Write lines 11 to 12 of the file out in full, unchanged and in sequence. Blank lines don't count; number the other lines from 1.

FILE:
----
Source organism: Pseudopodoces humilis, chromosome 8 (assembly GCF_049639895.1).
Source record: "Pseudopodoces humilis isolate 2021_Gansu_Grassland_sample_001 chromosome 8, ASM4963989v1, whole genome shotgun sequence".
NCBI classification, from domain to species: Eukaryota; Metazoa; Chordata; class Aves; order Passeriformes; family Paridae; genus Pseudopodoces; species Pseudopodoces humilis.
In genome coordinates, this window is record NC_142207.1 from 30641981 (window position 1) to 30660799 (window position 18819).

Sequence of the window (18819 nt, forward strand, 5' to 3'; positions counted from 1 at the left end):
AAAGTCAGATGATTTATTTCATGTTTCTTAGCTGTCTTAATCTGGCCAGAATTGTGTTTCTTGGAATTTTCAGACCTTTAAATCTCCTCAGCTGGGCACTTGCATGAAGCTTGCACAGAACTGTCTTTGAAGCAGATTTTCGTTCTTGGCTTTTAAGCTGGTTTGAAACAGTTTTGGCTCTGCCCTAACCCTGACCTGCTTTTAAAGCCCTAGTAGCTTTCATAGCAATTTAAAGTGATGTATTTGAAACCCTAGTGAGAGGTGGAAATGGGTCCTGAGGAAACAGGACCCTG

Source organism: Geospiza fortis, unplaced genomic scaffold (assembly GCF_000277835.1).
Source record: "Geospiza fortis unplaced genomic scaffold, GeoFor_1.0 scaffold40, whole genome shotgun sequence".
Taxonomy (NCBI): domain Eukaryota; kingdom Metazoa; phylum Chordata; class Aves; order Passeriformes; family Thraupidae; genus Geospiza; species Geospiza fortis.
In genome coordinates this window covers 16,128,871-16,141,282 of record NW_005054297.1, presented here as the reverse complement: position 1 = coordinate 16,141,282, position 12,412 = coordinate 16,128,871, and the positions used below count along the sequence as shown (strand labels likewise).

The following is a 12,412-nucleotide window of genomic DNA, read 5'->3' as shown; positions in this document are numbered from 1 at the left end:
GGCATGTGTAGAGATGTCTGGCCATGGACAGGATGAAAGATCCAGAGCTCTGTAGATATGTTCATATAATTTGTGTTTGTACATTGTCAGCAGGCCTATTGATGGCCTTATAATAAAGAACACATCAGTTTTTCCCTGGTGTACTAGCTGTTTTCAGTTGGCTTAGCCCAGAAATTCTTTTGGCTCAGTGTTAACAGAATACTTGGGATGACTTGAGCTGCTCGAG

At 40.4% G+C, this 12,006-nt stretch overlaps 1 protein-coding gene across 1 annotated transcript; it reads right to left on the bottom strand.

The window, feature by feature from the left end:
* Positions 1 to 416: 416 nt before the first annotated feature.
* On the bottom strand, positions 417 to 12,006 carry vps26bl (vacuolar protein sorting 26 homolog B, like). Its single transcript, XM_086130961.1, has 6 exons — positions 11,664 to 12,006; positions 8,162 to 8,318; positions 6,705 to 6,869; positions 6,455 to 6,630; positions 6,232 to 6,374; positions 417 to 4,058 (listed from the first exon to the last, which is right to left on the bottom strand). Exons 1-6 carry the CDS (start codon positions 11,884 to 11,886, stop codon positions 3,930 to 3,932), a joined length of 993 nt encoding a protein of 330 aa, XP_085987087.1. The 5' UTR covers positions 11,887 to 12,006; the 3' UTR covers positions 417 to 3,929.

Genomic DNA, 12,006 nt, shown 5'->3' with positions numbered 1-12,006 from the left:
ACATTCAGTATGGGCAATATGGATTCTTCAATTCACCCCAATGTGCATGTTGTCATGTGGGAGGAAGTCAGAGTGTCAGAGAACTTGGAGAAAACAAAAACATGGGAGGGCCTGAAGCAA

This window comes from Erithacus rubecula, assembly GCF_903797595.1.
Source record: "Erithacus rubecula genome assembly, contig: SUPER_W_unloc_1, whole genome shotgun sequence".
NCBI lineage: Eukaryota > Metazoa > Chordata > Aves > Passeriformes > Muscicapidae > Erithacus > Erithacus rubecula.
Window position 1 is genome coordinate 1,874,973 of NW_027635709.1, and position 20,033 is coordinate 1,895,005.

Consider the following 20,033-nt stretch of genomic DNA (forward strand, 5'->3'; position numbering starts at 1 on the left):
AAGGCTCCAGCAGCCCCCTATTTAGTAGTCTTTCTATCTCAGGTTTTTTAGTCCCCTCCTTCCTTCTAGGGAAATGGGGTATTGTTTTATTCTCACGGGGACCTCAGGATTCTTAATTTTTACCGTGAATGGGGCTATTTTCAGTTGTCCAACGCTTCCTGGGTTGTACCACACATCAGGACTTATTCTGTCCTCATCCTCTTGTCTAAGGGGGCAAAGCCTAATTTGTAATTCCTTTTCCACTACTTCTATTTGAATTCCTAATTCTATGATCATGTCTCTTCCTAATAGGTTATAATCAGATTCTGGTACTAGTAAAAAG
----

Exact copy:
The following is a 12,412-nucleotide window of genomic DNA, read 5'->3' as shown; positions in this document are numbered from 1 at the left end:
GGCATGTGTAGAGATGTCTGGCCATGGACAGGATGAAAGATCCAGAGCTCTGTAGATATGTTCATATAATTTGTGTTTGTACATTGTCAGCAGGCCTATTGATGGCCTTATAATAAAGAACACATCAGTTTTTCCCTGGTGTACTAGCTGTTTTCAGTTGGCTTAGCCCAGAAATTCTTTTGGCTCAGTGTTAACAGAATACTTGGGATGACTTGAGCTGCTCGAG